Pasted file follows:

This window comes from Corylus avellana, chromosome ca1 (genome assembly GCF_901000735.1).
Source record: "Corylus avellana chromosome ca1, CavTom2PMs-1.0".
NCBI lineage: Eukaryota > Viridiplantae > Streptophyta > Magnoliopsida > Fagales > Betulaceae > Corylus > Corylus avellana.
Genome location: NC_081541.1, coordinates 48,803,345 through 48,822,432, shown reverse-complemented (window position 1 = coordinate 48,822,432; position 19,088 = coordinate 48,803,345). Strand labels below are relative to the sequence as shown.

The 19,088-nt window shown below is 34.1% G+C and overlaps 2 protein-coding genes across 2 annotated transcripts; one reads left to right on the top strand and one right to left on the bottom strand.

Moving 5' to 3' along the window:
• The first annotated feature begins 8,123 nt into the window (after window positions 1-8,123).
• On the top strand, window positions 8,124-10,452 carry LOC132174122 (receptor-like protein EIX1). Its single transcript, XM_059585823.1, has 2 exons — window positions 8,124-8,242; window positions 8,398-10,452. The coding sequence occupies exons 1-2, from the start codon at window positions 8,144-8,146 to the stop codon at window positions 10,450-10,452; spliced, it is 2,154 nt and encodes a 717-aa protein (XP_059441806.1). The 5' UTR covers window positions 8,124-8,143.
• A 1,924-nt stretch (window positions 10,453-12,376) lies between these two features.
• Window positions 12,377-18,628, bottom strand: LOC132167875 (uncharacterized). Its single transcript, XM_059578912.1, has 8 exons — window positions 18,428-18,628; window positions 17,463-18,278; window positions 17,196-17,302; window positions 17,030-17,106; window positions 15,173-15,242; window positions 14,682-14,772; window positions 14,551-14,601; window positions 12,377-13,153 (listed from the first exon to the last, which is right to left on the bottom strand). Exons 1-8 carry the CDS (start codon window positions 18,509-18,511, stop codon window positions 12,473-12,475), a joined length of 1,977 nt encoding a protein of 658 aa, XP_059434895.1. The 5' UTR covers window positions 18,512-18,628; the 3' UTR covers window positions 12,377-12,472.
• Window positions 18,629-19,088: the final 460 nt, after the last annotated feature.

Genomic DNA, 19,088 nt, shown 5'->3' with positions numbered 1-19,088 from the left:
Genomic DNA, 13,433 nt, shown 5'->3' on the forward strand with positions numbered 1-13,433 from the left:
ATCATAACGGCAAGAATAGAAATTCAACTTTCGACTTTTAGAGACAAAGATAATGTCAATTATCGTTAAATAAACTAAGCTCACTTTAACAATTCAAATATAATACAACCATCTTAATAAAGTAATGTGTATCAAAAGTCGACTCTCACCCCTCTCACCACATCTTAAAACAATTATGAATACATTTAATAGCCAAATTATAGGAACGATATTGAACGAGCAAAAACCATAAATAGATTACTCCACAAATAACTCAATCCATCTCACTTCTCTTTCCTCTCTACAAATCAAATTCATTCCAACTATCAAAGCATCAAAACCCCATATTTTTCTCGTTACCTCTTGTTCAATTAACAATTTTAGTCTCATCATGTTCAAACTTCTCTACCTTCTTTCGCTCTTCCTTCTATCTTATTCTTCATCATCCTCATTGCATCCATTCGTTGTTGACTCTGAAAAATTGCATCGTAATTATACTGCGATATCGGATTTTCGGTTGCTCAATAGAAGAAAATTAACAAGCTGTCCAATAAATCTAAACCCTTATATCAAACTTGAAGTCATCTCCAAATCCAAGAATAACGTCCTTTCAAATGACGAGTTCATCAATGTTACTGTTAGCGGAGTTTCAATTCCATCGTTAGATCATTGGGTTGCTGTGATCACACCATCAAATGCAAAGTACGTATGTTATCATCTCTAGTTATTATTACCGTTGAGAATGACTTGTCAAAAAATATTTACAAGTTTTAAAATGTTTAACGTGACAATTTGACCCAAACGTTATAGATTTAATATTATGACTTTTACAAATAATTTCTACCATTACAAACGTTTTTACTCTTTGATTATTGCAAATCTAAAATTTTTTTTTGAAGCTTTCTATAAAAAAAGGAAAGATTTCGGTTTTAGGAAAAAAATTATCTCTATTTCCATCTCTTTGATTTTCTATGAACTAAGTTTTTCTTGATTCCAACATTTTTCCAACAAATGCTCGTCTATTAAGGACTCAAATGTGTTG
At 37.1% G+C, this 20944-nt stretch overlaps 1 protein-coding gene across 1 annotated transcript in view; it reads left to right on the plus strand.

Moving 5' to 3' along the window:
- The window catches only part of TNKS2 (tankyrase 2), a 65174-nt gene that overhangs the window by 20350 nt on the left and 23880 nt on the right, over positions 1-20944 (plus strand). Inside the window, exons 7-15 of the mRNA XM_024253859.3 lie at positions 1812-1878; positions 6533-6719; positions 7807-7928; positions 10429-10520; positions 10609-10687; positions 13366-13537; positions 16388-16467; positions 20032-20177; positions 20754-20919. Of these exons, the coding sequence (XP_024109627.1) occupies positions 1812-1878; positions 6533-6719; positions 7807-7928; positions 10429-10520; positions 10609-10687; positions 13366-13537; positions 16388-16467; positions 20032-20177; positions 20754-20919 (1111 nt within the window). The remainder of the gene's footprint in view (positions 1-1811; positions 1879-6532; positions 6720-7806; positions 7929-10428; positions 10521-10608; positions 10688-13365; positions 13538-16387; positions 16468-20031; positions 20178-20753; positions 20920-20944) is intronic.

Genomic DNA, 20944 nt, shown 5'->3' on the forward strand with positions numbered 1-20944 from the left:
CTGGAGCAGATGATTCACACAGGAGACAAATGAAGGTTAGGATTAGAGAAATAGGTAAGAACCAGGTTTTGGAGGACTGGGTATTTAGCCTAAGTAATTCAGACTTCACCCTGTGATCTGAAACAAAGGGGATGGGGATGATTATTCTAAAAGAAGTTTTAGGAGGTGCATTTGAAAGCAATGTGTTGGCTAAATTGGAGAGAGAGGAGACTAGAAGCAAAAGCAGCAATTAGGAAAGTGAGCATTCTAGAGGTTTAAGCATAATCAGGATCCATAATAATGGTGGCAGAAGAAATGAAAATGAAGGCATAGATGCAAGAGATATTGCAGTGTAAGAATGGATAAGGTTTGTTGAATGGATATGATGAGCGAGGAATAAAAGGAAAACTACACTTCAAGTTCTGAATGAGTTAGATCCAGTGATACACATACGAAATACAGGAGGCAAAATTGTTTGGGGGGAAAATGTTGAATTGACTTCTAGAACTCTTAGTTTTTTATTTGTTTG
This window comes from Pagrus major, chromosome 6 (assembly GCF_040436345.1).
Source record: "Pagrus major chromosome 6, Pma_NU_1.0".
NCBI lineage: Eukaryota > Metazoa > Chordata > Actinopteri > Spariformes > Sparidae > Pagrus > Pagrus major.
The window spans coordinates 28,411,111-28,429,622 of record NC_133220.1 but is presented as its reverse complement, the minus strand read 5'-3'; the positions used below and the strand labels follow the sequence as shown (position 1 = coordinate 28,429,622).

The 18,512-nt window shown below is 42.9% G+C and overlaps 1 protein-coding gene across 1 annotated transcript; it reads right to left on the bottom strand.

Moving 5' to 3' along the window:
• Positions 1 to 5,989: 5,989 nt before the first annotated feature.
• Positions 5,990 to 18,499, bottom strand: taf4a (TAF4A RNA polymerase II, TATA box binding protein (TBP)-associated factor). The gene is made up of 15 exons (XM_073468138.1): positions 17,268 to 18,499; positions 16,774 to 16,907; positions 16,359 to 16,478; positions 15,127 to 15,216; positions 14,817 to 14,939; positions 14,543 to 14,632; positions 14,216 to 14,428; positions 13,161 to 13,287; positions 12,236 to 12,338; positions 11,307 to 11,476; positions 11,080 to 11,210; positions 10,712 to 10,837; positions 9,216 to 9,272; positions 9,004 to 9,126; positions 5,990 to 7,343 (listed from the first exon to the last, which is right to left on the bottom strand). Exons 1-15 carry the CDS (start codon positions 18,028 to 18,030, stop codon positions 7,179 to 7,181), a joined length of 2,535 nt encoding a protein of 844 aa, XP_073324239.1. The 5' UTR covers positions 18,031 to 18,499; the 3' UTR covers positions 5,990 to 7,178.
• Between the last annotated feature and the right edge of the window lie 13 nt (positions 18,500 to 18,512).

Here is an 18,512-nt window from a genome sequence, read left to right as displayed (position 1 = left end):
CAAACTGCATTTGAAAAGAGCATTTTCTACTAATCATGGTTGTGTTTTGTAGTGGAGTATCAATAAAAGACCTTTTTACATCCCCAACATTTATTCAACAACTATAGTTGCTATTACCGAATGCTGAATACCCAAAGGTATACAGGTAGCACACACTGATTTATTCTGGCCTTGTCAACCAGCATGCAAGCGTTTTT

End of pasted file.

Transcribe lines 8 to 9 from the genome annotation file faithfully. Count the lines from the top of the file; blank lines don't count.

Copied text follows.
• On the top strand, window positions 8,124-10,452 carry LOC132174122 (receptor-like protein EIX1). Its single transcript, XM_059585823.1, has 2 exons — window positions 8,124-8,242; window positions 8,398-10,452. The coding sequence occupies exons 1-2, from the start codon at window positions 8,144-8,146 to the stop codon at window positions 10,450-10,452; spliced, it is 2,154 nt and encodes a 717-aa protein (XP_059441806.1). The 5' UTR covers window positions 8,124-8,143.
• A 1,924-nt stretch (window positions 10,453-12,376) lies between these two features.